Raymond P. Hill Jr., 27, of Havertown, a former research assistant at the University of Pennsylvania, died Wednesday, Jan. 9, in San Francisco of an overdose of prescribed medication.
A lively man who showed great promise, Mr. Hill had struggled with depression and addiction for several years, his family said.
On Dec. 31, he went to California on a spiritual journey to clear his head, he told his family in an e-mail. He planned to enter a Caron Foundation drug-rehab center in January, said his mother, Cass.
"I need a breath of fresh air. Mom, don't panic and go on any searches," he wrote. "I look forward to talking to you by Friday."
Mr. Hill was raised in Havertown and lived there and in Center City. He graduated first in the Class of 2003 at West Catholic High School; he was named valedictorian and received commendations in five subjects.
He received a bachelor's degree in psychology in 2007 from Penn, where he was inducted into Phi Beta Kappa. He also served as president of his fraternity, Delta Phi. "He was our shining star," said his sister, Dottie Robbins. "He was the first of our family to go to college."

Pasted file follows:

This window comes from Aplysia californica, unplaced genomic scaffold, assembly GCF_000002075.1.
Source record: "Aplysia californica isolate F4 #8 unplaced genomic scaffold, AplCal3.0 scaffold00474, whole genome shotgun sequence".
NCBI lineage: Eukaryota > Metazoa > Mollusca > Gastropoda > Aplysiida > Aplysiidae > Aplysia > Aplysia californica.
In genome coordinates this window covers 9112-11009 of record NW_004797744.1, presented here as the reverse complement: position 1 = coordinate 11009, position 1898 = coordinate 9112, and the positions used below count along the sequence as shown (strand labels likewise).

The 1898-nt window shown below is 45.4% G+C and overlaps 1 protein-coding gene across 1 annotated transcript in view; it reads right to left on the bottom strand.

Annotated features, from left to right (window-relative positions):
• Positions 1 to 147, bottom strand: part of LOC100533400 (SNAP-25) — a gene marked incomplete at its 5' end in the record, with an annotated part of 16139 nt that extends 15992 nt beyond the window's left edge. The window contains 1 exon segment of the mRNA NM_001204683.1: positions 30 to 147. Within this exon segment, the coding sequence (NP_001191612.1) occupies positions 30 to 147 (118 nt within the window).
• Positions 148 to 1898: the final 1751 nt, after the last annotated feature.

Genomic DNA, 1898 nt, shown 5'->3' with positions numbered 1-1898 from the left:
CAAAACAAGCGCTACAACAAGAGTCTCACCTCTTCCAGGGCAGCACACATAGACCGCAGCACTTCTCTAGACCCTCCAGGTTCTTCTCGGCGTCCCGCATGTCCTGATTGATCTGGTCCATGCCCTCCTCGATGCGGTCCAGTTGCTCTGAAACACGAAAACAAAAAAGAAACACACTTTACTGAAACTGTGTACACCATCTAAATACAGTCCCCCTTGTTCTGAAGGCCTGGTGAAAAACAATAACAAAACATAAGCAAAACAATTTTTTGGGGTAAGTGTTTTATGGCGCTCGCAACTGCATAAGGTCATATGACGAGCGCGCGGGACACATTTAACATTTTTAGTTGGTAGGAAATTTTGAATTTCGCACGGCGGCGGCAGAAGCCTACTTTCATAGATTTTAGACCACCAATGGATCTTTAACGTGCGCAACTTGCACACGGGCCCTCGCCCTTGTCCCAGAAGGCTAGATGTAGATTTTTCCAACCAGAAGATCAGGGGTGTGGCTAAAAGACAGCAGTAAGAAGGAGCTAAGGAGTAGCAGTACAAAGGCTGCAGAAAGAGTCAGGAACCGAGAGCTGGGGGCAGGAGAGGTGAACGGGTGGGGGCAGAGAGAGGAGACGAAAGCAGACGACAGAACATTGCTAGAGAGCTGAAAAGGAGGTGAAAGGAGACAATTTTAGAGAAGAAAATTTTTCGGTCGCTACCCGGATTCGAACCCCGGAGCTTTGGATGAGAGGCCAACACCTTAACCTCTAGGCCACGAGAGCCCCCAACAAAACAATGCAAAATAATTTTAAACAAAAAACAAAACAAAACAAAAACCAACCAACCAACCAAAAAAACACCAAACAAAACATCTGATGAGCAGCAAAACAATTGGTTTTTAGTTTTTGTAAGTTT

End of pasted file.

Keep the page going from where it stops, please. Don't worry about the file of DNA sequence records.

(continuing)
Mr. Hill aspired to combine his love of psychology with a law degree so that he could testify as an expert in court. He enrolled at Stanford Law School; it was in his second year of study that Mr. Hill's life changed, his sister said.
He began using methamphetamines; the drugs triggered depression and paranoia, his mother and sister said.
"He was not acting right. He was slipping in and out of his normal self," his sister said. Mr. Hill went for treatment a number of times, but eventually relapsed, his family said.
During a period of sobriety, which ended in November, he worked for Penn's Perelman School of Medicine as a clinical research coordinator in the Brain Behavior Laboratory.
His databased reports on schizophrenia and other brain disorders were so incisive that they were adapted for court presentation, he told his family.
Mr. Hill was a good friend to many. "His words could uplift and inspire others instantly. His heart was open to everyone without judgment, and his joys were bringing people together, resolving conflicts, and igniting others' spirits with love and passion for life," his sister said.
Surviving, in addition to his mother and sister, are a brother, Jimmy Corkery; two nieces; two nephews; a great-nephew; and his partner of nine years, Martin Naradikian.
A visitation at 4 p.m. Sunday, Feb. 17, will be followed by a 5 p.m. memorial service at the Church of St. Luke and the Epiphany, 330 S. 13th St. Interment is private.
Donations may be made by logging onto Facebook and searching for RayHill Memorial.